Written by Patrick Lee.
Graphic by Peyton Cabaniss.
My perception of academia coming into college was that of an exuberant idea factory, pumping out world-changing publications and smart people capable of ethically advancing the human base of knowledge. But, as in many cases, the appearance of things has the effect of masking its truer form. To this day I still believe academia exerts a significant role in knowledge production, but I no longer conceive of it as a rosy space where virtuous and moral intellect reigns supreme over the condemnable forces of ignorance, exclusion, and domination. I want to talk about the obstructive role that the norm of civility plays in insulating whiteness from critique and contestation, and in the process stifling the revolutionary and inclusionary potential that academies embody. A large number of Americans venerate civility as if it were the highest-order virtue and they ruthlessly apply civility to demonize those who resist domination by unjust power systems and relations. We witness this phenomenon on Fox News where Black Lives Matter is condemned as an uncivil terrorist group, and in the halls of Congress when Ilhan Omar receives death threats for acting “boisterous.”
The academy is no exemption from this suffocating insistence upon civility as a necessary, sacrosanct precondition to legitimate discourse; in navigating the turbulent seas of a predominantly white, male academia, people of color encounter the patronizing limitations of anodyne civility that have the pernicious effect of reproducing unjust relations of power. To be civil is to behave and speak in such a way that does not radically destabilize the smooth functioning of the status quo. It is to take extra caution as to not risk offending white sensibilities, white egos, and white fragility. POC raise genuine concerns that are routinely dismissed as irrational, caricatured as angry and uninformed, and snubbed as rude or too loud. Instead of attempting to initiate a conversation with POC to understand in good faith the origin and scope of their concerns, our academy reveals its foremost commitment to white comfortability by delegitimizing concerns by evoking the abstract, arbitrary, and self-serving pretense of civility.
I want to tell a story from my friend, a former graduate student who shall remain nameless, and her experience as a woman of color navigating the academy and its auxiliary obligations—attending class, publishing papers, conducting research, networking with professors, etc. She was a teaching assistant for her professor when one day in class he explicitly said the n-word multiple times. He expressed confusion over whether or not saying n****r was permissible if done while listening to rap music. When she objected to his use by attempting to explain the violent legacy embodied in that word, from its historical weaponization as a bludgeon against black folks to the problematic aspects of white men utilizing the word for instruction material, he condescendingly dismissed her objection as an unproductive, uncivil point of discussion. He offered no apology, no attempt to reflect upon the implications of his behavior, no effort to speak to her personally after class or in office hours. Her classmates, a white majority contingent, stayed silent and chose to opt out of what could have been a potentially illuminating, productive point of racial dialogue—in other words, they remained civil instead of supporting a person of color’s protest against a perceived injustice. When she complained to the department, they took no further action beyond a meek apology; the professor was not reprimanded in any way and continues to teach to this day. Here she encountered the all too familiar expectation of civility that we non-white academics inevitably confront in the academy: the impetus to remain “civil” in the face of injustice, to quietly direct anger inwards, to not rock the boat too much.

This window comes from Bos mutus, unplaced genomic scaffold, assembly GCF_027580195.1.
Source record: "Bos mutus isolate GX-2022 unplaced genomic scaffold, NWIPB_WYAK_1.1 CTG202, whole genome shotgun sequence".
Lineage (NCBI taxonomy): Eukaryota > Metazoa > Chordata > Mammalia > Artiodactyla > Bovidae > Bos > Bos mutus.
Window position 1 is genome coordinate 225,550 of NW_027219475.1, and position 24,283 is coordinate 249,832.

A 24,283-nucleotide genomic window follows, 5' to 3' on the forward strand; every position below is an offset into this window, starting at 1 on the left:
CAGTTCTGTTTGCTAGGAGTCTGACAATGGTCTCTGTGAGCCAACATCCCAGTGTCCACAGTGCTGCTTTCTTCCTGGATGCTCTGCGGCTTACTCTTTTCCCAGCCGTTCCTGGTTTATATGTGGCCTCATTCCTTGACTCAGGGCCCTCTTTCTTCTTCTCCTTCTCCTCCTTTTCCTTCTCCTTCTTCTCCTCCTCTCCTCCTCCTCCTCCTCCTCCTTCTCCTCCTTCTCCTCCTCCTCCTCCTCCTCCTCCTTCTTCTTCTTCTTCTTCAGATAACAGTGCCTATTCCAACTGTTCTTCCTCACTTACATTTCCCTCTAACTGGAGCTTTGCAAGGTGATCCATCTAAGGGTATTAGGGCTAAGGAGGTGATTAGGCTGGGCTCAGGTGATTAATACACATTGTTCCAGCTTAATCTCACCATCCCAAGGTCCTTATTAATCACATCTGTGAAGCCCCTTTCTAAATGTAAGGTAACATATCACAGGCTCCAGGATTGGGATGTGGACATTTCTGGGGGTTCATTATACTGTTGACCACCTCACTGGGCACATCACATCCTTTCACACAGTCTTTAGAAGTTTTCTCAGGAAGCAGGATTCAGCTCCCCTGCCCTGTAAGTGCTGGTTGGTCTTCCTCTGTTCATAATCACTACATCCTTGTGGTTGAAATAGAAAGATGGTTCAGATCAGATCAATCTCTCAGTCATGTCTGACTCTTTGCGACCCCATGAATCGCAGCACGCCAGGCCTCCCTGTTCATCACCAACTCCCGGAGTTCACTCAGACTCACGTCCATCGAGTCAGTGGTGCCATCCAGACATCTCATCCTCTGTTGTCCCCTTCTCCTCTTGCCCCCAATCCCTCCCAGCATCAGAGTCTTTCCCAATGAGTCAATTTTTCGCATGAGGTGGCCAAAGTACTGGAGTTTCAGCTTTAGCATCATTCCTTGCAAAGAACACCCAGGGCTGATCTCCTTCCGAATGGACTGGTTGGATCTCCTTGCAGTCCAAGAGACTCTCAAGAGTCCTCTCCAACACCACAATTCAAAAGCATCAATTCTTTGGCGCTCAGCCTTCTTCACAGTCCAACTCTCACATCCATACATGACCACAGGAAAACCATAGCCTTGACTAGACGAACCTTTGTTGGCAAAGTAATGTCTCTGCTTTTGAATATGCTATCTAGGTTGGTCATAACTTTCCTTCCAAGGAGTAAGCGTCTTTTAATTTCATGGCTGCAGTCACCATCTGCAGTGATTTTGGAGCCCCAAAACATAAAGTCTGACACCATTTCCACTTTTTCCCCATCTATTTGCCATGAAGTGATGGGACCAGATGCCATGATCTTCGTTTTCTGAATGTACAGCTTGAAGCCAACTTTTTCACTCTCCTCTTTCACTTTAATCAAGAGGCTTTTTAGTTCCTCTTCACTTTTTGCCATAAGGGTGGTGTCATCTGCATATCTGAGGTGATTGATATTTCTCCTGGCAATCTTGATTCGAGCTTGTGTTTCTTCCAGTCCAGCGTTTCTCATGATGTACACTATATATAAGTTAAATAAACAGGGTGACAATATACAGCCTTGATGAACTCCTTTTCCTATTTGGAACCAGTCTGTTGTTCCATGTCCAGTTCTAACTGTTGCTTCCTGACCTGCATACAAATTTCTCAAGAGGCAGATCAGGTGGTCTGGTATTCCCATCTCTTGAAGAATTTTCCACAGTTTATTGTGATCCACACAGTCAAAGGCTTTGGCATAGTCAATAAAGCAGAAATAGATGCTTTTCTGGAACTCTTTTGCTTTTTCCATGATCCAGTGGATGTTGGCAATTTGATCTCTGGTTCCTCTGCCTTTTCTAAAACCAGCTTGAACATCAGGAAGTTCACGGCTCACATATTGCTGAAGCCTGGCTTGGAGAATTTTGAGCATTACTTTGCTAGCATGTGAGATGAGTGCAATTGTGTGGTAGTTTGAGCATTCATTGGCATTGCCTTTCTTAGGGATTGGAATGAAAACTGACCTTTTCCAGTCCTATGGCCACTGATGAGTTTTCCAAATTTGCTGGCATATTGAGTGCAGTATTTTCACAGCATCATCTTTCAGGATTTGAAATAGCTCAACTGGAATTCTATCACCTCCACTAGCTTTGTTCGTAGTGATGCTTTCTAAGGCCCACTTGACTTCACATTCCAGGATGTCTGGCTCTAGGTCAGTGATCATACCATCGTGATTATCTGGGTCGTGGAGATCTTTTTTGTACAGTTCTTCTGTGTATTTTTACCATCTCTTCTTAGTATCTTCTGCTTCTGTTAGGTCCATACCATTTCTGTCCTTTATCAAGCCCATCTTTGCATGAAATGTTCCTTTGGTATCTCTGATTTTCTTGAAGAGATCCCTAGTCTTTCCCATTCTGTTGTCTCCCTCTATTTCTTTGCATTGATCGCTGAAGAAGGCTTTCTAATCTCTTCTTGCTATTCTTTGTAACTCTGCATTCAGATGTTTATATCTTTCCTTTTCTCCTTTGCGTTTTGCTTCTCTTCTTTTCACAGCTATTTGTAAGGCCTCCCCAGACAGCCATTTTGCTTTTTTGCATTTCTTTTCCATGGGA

Navigating academia as a person of color necessitates a daily confrontation with the unstated norms that uphold white civility. To be nonwhite in a white academy means that one’s concerns and values remain secondary to the demands of civility. This demand is an institutional, cultural product tempered by a discriminatory history that must be vigilantly contested whenever possible because the concerns of those historically dispossessed matter; the silent anger of those abandoned by institutions matter; the objections of those discriminated against matter. People of color are resilient and arbitrary expectations that violently mandate they perform civility will continue to be refused in our attempt to reclaim academia as an inclusive space that listens, cares for, and acknowledges that what we have to say matters.